''The JMS market is stable and very mature,'' said Sachin Bhardwaj, Fiorano's director of business development. ''Most companies today who are buying messaging middleware are buying JMS for enterprise messaging.'' The appeal of this technology is particularly visible in large industries, which Bhardwaj said have 'targeted' the technology, including financial institutions, telecom, retail, manufacturing and travel services.

BEA's Kassabgi agrees: ''The investment right now is in further integrating messaging into the broad e-business infrastructure. It's not to come up with the latest and greatest JMS implementation. It is pretty well evolved already.''

Messaging is the message
According to John Wetherill, staff engineer and technology evangelist at Sun, a messaging system is message-oriented middleware that allows separate, uncoupled applications to reliably communicate asynchronously. The messaging system architecture generally replaces the client/server model with a peer-to-peer relationship between individual components, where each peer can send and receive messages to and from other peers.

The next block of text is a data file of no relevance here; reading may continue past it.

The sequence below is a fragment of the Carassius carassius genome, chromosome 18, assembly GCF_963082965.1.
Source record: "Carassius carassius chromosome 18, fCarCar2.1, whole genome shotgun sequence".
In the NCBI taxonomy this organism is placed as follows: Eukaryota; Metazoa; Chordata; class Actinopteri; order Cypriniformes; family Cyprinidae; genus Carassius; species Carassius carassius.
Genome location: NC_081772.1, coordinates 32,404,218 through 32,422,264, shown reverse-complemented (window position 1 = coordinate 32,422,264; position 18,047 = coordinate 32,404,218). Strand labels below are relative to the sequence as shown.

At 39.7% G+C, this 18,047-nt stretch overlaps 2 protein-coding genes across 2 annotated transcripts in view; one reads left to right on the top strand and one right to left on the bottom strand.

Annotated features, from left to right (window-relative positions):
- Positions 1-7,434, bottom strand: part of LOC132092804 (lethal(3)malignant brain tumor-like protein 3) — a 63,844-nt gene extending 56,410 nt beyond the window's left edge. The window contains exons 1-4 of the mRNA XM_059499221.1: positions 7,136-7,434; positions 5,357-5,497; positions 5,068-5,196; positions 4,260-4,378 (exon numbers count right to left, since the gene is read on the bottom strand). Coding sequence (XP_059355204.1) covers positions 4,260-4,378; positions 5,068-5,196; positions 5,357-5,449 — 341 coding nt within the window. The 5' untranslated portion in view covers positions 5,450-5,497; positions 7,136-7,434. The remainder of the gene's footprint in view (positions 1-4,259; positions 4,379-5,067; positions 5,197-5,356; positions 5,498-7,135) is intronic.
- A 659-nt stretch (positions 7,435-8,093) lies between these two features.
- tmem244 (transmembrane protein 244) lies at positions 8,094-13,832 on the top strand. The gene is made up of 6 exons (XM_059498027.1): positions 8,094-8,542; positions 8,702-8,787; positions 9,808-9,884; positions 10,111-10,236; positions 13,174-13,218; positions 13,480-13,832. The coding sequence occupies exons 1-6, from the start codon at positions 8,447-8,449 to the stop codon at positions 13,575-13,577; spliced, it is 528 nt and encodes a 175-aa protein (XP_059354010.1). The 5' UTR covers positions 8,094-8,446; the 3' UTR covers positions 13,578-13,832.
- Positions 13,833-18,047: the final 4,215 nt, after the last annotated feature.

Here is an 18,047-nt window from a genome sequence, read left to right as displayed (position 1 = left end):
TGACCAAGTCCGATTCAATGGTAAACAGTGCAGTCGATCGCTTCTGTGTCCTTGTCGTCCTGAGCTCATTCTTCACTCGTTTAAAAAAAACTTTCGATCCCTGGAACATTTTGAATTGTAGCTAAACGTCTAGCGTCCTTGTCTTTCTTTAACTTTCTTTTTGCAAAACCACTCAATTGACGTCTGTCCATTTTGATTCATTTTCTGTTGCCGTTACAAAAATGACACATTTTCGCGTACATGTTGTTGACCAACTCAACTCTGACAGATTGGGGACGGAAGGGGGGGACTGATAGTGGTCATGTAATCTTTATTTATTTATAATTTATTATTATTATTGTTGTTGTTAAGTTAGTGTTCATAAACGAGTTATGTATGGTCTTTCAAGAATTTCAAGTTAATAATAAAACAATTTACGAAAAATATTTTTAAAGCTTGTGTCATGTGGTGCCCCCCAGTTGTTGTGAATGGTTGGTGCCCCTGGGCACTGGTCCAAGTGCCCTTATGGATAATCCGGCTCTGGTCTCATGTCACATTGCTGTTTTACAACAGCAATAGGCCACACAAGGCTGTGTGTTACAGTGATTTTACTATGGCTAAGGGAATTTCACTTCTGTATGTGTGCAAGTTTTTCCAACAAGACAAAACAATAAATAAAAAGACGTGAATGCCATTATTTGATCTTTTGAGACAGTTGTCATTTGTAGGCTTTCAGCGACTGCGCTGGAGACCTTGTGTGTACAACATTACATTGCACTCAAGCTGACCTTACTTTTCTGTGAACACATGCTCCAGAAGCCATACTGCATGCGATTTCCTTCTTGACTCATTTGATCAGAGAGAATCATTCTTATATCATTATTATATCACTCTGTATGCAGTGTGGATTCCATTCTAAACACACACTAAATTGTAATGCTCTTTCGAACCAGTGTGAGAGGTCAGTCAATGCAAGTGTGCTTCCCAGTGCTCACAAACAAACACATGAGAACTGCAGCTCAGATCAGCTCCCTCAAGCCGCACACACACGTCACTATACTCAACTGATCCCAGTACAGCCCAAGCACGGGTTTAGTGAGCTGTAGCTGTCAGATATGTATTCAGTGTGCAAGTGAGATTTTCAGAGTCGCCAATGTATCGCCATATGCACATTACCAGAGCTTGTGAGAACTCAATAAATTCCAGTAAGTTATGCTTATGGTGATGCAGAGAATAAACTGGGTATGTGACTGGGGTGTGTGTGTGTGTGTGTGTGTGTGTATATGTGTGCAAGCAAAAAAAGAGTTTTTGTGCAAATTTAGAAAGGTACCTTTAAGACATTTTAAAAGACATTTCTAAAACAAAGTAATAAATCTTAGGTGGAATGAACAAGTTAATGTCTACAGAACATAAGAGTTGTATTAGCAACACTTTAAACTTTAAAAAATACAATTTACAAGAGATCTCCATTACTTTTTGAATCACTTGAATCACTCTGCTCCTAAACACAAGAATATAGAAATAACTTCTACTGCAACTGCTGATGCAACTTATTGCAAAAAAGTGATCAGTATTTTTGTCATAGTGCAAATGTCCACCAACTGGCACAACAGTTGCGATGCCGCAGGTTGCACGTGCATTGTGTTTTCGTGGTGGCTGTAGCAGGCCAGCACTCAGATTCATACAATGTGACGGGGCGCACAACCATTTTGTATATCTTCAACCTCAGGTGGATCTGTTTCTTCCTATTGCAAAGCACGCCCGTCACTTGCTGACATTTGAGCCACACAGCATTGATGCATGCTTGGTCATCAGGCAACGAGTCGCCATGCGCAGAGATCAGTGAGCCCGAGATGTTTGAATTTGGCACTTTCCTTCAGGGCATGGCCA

The term enterprise messaging refers to messaging middleware in a corporate network, not to be confused with e-mail or other systems that are sometimes referred to as ''messaging.'' Messaging middleware and e-mail systems do provide similar transport functionality, but while messaging middleware deals with transactions among applications, e-mail systems, of course, support communications among human users. ''Messages'' in this context are the events, requests and replies that are created by and delivered to enterprise applications through the messaging system.